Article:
KNEE SURGERY SPORTS TRAUMATOLOGY ARTHROSCOPY, cilt.18, ss.1395-1399, 2010 (SCI İndekslerine Giren Dergi)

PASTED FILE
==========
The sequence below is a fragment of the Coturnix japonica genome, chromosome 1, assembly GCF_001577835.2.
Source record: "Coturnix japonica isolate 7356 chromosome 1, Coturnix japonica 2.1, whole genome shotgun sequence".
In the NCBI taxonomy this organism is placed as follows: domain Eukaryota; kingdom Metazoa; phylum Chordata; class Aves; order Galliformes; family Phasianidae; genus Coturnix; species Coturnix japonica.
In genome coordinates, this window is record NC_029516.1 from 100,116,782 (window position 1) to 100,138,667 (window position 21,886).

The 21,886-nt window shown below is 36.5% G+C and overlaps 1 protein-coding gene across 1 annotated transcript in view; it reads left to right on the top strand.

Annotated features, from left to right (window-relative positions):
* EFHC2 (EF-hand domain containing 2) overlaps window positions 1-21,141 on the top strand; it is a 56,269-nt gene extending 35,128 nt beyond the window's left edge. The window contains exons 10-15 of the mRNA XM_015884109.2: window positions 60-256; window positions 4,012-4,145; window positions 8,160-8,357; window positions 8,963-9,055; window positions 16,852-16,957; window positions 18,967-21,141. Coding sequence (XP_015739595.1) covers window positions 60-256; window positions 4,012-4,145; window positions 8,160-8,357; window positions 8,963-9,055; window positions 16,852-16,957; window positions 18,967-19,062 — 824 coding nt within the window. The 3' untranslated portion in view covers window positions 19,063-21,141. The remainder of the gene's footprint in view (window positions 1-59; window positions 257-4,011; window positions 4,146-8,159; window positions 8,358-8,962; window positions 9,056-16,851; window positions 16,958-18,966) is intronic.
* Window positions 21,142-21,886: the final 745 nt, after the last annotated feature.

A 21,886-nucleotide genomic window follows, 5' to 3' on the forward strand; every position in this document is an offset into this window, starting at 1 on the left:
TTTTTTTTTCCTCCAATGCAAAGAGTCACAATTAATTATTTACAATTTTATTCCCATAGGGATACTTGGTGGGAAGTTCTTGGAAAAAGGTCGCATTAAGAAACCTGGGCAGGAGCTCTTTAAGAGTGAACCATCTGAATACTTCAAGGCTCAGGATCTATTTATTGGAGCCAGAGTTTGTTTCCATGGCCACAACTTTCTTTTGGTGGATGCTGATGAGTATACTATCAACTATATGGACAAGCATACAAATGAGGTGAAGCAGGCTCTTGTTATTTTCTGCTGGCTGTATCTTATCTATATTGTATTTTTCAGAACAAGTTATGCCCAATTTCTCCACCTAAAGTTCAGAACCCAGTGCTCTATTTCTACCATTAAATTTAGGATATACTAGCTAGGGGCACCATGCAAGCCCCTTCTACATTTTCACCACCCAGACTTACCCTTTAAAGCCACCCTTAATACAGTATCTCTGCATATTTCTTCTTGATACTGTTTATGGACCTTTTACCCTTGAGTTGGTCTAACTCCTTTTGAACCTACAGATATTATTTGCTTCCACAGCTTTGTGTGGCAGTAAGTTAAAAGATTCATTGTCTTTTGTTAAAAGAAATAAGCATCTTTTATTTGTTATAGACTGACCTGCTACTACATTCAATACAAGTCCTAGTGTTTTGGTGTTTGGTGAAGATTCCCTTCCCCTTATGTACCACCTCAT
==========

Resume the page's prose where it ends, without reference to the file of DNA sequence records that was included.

Aim of this study is to introduce, evaluate, and propose a basic arthroscopy training course with interactive methods as using bovine knees, joint models but mainly focusing on practices with motor skill-learning devices. This study presents the results of a skill training program which is based on "motor skill training" theory and using "bovine knees" to simulate a specific task as arthroscopy both in education and evaluation. The participants gave feedback regarding their expectations, fulfillment, and self-evaluation on the degree of their improvement levels, after which their skills were evaluated by an expert while they performed the arthroscopic procedure. During this evaluation of the task, a four-dimensional checklist which was prepared previously by the consensus of three experts was used, and a global grading of each rater was added at the end of the checklist. In this 2-day course, small group teaching sessions are integrated with active and experiential learning methods consisting of short presentations by the educators, demonstrations using joint models and audio-visual teaching material, and significant continuous feedback by the teachers during the proceedings. Participants' expectations and post-course feedback results were obtained using a brief questionnaire which involved mostly open-ended questions. The self-rating of "own basic diagnostic arthroscopy skill" on a scale of 0-10 was completed by the participants both previous to and following the course to establish a student-centered learning environment. Overall rating of the course was asked on a 1-5 (poor excellent) Likert scale. The questioning of the participants who took part in the course during the last five terms involved a 100% feedback. The overall rating of the course was 4.36 +/- 0.47 on the 1-5 scale. The majority of the participants (90%) mentioned that the course met their expectations. The most beneficial activities were accepted to be the arthroscopic procedure applications on bovine knee, repetition of the manipulations under the supervision of the trainers, continuous feedback by experienced staff, and chance for immediate correction during the procedures (35/64). Pre- and post-course self-ratings of the participants inquiring about their ability to perform an arthroscopy alone showed significant improvement (4.2 vs. 7.7 P = 0.000, paired samples t test). All participants were found to be competent in the evaluation of their diagnostic arthroscopy skills on bovine knees. To design a skill teaching course based on the needs of the trainees, focusing on basic motor skill training exercises, and using bovine knee as a simulator is a safe, inexpensive, humanistic, and replicable method that proves a foundation for basic arthroscopic skills learning prior to patient encounter.